Two weeks of Rails Girls Summer of Code
By Diana Vile with collaboration of Violeta
We, Violeta and Diana Vilé, are involved in the Rails Girls Summer of Code scholarship as the DV Team since 2nd of July. We met each other in November 2017 during the Udacity Front-end Web Developer (FEND) Nanodegree, for which we both received a full Google scholarship. This article shares our experiences and learnings of pair coding during the Rails Girls Summer of Code scholarship (july 2th- september 30th 2018).
EXPERIENCE: How to do pair programming in remote
Pure excitement, is what we felt when we got accepted for the Rails Girls Summer of Code scholarship. We could not wait to start pair coding on the Open Source project “Living Style Guide” together. We felt very privileged to be part of the Rails Girls Summer of Code community. Knowing it would become a busy summer, it took relatively short to realise we needed to prepare ourselves.
Even before the Rails Girls Summer of Code experience started, life have been hectic, combining both a full-time job and complete opposite work schedules. Yet we managed to meet each other. In the days before the start:
- We met for a strategy session to Plan and Research for @RailsGirlsSoC
2) Read the @RailsGirlsSoC guidelines:
3) And attended a Scrum Workshop giving by our Coach @cristina_verdi
The first day, we prepared ourselves looking into the Code and attending the @RailsGirlsSoC Kick-Off event.
Official RGSoC moments on twitter
The next two weeks, we logged our progress in the daily log.
Struggling to find a way
Shortly afterwards, we realized one thing: starting to code and do pair programming in remote isn’t easy:
- We didn´t understand the code. Not even a tiny bit.
- We realised we need to learn a lot.
- We noticed that we need to review many things we learned and clarify concepts
- We struggled to focus after a long working day
- Our work schedules and responsibilities are completely the opposite. While Diana has a daughter and can study at work during the week, Violeta is completely alone and far away from her family and can’t do anything until she’s home or during the weekends.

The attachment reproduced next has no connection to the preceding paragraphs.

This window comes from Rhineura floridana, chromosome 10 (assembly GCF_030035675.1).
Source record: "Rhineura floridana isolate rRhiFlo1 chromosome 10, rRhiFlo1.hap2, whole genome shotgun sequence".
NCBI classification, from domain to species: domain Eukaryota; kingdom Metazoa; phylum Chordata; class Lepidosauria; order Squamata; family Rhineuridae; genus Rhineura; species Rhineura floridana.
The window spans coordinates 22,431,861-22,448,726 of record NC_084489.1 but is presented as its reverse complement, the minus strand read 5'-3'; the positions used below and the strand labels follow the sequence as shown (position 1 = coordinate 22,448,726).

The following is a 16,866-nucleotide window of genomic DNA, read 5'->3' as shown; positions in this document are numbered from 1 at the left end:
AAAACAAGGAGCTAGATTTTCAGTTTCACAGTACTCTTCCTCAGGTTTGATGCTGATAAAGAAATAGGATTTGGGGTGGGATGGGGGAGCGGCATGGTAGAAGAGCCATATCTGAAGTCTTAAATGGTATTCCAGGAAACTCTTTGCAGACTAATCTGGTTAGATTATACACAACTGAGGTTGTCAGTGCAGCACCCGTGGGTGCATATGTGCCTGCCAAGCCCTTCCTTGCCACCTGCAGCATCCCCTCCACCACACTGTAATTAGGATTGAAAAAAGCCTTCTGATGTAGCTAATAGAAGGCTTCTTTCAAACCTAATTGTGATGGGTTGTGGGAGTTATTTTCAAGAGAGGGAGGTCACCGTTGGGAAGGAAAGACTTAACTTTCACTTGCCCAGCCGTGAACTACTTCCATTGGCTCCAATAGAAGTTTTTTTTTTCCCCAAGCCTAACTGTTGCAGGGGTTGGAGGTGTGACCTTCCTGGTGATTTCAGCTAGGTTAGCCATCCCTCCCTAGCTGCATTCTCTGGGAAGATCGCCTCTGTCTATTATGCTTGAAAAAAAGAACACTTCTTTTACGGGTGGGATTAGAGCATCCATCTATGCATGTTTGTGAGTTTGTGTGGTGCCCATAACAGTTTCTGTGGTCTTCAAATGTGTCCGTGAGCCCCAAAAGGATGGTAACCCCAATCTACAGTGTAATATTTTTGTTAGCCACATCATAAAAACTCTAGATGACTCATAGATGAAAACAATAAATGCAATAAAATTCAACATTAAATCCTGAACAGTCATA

- We need to find a way to work together. We realised we both have a different learning style. While Violeta is good at learning by reading, researching and using logic, Diana learns by writing, discussing ideas and needs to work more with people in order to move forward.
We decided to let our coaches be the bridge between our tight schedules and different learning styles. While, Violeta’s attended her first tech conference, Diana sticked with the basics learning Git, Version Control and Github. While Diana is still catching up with Violeta, luckily we could communicate openly about it.
Pair programming, especially almost fully remote, is hard, but even then still you can enjoy working even Friday night.
- Preparation is key, but don’t stick in it too long.
- Try to define tasks for the week, don’t plan too much ahead and stay on point.
- Learn a bit every day, even if you are too tired read something related to avoid feeling you are not achieving your goals.
- Learn as much as you can. Start working and keep going.
- Coding is everything except being “a loner”. To code, you need to communicate. Especially in remote settings, communication is key.
- Pair programming is challenging, coding is hard, communication in remote is prone to misunderstanding. Despite this, attending the Rails Girls Summer of Code is really rewarding.
- No more playing around, we are really preparing ourselves to become professional front-end- developers.